Authorship Responsibility And License Agreement Jkms

VAC accepts the ICMJE`s recommendations regarding the Directive on Data Sharing Declarations (icmje.org/icmje-recommendations.pdf). It is recommended that all manuscripts reporting on the results of clinical trials submit, as of 1 January 2019, a data exchange report in accordance with the ICMJE guidelines. Authors may refer to the editorial “Data Sharing Statements for Clinical Trials: A Requirement of the International Committee of Medical Journal Editors” in JKMS Vol. 32, no. 7:1051-1053 (crossmark.crossref.org/dialog/?doi=10.3346/jkms.2017.32.7.1051&domain=pdf&date_stamp=2017-06-05). I analyzed the number of authors listed in the Korean Journal of Medical Science (JKMS), Yonsei Medical Journal (YMJ) and JAMA between 1990 and 2015. The results are presented in Table 1. Each year, the number of authors increased from 3-4 in 1990 to 6-7 in 2015 in the 3 journals of general medicine. This trend can be explained by a growing number of researchers, collaborators and centres involved in research around the world. The growing number of authors was more striking in the original articles than in the JKMS and YMJ case reports.

The number of case report authors in JAMA did not change between 1990 and 2015. Analyzing the number of authors per original article for a single institute in 2000-2015, the numbers were 6 to 7 in JKMA and YMJ and only 2.2 in JAMA in 2015 (Table 1). One can suspect that this tendency to multi-authority in Korean magazines is due to the author of gifts. When I ask some correspondent authors to think about the content of their manuscripts submitted to the JKMS, they surprise me by the ignorance of what is contained in their works and that they must be responsible for their articles. On many occasions, the first responds to the requests of the editor rather than the corresponding authors. It clearly states inappropriate correspondence (of gifts) that requires appropriate revisions in the journal`s editorial policy. When reporting experiments on human or animal subjects, authors should indicate whether they have obtained IRB authorization for the study and patient consent. When reporting animal experiments, authors should indicate whether the handling of animals has been controlled by the Laboratory Animal Management Entity. The “Methodology” section of an experimental study should deal with sufficient detail so that it can be replicated by others. Ensure that the terms gender (in the declaration of biological factors) and sex (identity, psychosocial or cultural factors) are used correctly and, unless inappropriate, report the sex and/or sex of participants, the sex of animals or cells, and describe the methods used to determine sex and sex. If the study focused on an exclusive population, for example in a single sex, the authors should explain why, except in obvious cases (e.g.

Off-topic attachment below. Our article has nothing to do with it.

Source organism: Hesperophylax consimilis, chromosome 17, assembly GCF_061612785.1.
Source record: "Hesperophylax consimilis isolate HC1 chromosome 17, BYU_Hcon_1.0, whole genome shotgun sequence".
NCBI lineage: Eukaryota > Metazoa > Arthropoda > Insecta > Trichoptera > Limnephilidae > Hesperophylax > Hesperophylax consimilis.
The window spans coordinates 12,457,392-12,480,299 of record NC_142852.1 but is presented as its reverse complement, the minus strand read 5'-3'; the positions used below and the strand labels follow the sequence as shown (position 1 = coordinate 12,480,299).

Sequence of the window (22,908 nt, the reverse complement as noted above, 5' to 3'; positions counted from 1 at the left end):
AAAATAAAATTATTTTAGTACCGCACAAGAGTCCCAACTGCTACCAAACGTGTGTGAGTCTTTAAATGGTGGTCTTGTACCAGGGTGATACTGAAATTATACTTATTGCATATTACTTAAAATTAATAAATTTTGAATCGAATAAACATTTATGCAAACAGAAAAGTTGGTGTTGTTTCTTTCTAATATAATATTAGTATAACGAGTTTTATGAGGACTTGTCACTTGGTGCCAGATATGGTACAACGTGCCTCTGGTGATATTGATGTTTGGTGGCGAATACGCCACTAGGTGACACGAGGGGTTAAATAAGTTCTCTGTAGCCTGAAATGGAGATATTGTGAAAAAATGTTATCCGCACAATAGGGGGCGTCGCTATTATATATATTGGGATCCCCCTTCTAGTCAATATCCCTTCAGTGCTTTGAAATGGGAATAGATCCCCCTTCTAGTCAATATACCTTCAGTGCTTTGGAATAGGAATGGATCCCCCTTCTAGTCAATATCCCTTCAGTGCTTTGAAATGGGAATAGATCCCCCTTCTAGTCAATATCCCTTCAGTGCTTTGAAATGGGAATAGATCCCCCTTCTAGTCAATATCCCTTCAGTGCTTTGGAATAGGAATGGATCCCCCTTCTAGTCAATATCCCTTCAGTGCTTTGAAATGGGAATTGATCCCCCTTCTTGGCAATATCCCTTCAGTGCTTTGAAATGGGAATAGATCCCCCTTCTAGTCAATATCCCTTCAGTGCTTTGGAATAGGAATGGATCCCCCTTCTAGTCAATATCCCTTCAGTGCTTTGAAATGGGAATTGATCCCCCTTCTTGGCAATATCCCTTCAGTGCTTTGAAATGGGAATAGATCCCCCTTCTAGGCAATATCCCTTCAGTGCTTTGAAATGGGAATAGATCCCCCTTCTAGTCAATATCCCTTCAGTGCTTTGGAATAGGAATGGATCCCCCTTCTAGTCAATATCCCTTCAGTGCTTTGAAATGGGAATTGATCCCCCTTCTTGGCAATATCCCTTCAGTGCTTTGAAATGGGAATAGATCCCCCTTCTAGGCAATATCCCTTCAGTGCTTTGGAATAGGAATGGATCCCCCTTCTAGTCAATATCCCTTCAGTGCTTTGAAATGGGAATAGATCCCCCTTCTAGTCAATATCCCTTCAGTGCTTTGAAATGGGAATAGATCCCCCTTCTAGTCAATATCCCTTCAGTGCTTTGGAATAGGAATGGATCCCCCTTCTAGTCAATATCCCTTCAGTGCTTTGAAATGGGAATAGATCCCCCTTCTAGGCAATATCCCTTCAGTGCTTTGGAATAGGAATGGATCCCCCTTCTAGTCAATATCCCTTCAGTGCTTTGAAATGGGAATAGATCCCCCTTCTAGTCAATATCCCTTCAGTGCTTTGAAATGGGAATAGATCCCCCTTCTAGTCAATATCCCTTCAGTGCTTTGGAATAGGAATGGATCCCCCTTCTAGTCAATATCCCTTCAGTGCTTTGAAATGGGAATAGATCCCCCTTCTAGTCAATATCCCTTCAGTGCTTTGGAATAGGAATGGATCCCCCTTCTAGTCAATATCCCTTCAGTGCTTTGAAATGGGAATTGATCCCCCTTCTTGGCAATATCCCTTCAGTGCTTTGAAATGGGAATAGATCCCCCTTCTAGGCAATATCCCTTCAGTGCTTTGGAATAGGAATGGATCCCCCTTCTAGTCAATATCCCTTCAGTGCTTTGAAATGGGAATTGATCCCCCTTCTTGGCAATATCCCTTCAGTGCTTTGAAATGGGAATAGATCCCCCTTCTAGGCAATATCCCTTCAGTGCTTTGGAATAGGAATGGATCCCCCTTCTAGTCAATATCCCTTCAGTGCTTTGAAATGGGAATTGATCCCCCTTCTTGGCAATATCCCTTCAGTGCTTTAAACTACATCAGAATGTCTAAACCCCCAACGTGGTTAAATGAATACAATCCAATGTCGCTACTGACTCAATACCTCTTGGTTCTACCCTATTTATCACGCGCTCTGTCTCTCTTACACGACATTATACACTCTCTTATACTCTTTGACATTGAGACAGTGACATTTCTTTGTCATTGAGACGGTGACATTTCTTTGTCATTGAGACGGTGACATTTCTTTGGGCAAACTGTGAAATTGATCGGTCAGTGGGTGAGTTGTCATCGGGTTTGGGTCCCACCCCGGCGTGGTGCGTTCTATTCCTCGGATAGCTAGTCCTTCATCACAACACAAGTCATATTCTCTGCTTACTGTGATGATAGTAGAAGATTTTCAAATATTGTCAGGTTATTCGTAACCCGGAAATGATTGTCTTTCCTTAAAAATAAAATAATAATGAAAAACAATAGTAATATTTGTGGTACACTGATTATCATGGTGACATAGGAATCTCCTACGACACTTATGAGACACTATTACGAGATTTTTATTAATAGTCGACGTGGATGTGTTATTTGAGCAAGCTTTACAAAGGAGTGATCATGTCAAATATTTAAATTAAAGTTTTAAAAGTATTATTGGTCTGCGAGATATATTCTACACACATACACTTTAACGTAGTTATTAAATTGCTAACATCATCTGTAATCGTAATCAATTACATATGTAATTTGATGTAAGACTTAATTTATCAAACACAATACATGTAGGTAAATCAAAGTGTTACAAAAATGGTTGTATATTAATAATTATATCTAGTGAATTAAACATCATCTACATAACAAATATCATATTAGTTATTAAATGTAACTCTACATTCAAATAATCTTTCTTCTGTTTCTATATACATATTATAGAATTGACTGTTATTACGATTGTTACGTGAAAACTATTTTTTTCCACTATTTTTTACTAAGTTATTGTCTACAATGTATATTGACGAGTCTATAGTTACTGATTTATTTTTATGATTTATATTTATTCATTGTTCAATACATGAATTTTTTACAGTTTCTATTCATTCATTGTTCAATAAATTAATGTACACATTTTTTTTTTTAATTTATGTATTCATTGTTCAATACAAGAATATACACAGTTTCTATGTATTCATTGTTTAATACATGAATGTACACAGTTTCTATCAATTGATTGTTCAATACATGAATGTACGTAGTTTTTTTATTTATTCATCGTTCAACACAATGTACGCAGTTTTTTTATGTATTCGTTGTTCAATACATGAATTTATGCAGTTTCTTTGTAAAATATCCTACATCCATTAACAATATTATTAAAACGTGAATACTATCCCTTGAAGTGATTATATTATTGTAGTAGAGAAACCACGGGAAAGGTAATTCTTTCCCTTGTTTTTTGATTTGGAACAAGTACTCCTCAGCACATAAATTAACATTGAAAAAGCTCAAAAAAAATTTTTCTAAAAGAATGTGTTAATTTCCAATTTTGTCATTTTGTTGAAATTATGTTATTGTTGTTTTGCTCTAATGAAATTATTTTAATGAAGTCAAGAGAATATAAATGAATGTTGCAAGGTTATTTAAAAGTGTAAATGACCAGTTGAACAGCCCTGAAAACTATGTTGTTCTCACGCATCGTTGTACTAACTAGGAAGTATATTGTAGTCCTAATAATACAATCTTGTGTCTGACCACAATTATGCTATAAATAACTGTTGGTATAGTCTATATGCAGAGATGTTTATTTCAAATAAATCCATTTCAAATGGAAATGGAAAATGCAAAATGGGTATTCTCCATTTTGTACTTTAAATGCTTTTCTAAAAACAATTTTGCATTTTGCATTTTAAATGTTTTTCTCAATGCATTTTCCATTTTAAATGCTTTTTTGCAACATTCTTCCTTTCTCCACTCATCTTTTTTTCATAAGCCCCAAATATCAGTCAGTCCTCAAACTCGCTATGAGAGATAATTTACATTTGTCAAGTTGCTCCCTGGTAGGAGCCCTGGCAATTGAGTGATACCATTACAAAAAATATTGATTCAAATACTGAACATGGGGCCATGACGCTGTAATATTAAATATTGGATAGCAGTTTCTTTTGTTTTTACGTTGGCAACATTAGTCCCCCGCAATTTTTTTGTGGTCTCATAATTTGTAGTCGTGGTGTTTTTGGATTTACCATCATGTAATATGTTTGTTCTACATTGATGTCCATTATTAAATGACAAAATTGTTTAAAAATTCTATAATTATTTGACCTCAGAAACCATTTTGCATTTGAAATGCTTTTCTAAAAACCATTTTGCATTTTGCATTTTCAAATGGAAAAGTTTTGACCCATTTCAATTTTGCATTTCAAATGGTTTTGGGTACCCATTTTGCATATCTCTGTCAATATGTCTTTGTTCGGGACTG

B prostate cancer). . . .

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